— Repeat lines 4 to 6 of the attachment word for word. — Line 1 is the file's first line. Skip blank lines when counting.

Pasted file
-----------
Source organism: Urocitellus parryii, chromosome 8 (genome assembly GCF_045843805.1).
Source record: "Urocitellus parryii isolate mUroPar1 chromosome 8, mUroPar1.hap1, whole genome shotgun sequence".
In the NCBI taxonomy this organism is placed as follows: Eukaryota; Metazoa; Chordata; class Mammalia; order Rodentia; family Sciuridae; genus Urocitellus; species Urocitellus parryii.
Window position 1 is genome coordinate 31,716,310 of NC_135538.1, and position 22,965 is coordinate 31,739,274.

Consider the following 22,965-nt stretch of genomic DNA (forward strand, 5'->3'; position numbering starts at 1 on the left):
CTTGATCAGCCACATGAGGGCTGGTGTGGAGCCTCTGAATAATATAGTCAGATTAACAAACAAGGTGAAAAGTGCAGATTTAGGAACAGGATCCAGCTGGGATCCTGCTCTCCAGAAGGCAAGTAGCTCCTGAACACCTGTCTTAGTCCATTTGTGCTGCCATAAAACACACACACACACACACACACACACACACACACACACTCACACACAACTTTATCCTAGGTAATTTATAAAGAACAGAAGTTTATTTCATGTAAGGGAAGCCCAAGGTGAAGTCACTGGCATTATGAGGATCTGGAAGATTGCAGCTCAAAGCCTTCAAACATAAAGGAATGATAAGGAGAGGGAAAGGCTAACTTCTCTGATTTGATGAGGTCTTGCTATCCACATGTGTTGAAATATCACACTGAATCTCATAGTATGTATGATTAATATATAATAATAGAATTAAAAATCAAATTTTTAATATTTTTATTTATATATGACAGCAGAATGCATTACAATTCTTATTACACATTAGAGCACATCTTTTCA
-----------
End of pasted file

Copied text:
Window position 1 is genome coordinate 31,716,310 of NC_135538.1, and position 22,965 is coordinate 31,739,274.

Consider the following 22,965-nt stretch of genomic DNA (forward strand, 5'->3'; position numbering starts at 1 on the left):
CTTGATCAGCCACATGAGGGCTGGTGTGGAGCCTCTGAATAATATAGTCAGATTAACAAACAAGGTGAAAAGTGCAGATTTAGGAACAGGATCCAGCTGGGATCCTGCTCTCCAGAAGGCAAGTAGCTCCTGAACACCTGTCTTAGTCCATTTGTGCTGCCATAAAACACACACACACACACACACACACACACACACACACACTCACACACAACTTTATCCTAGGTAATTTATAAAGAACAGAAGTTTATTTCATGTAAGGGAAGCCCAAGGTGAAGTCACTGGCATTATGAGGATCTGGAAGATTGCAGCTCAAAGCCTTCAAACATAAAGGAATGATAAGGAGAGGGAAAGGCTAACTTCTCTGATTTGATGAGGTCTTGCTATCCACATGTGTTGAAATATCACACTGAATCTCATAGTATGTATGATTAATATATAATAATAGAATTAAAAATCAAATTTTTAATATTTTTATTTATATATGACAGCAGAATGCATTACAATTCTTATTACACATTAGAGCACATCTTTTCA